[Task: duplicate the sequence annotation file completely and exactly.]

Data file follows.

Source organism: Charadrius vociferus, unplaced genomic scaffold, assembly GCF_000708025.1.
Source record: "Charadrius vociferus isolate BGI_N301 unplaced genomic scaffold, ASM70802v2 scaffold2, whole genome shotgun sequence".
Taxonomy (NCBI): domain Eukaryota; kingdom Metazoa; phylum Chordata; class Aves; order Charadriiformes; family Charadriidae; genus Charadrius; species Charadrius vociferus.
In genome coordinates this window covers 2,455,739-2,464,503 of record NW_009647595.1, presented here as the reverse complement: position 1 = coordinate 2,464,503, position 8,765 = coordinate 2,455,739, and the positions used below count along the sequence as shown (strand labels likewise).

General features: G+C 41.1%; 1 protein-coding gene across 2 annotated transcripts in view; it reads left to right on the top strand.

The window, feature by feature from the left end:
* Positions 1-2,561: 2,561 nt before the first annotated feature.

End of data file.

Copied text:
Source organism: Charadrius vociferus, unplaced genomic scaffold, assembly GCF_000708025.1.
Source record: "Charadrius vociferus isolate BGI_N301 unplaced genomic scaffold, ASM70802v2 scaffold2, whole genome shotgun sequence".
Taxonomy (NCBI): domain Eukaryota; kingdom Metazoa; phylum Chordata; class Aves; order Charadriiformes; family Charadriidae; genus Charadrius; species Charadrius vociferus.
In genome coordinates this window covers 2,455,739-2,464,503 of record NW_009647595.1, presented here as the reverse complement: position 1 = coordinate 2,464,503, position 8,765 = coordinate 2,455,739, and the positions used below count along the sequence as shown (strand labels likewise).

General features: G+C 41.1%; 1 protein-coding gene across 2 annotated transcripts in view; it reads left to right on the top strand.

The window, feature by feature from the left end:
* Positions 1-2,561: 2,561 nt before the first annotated feature.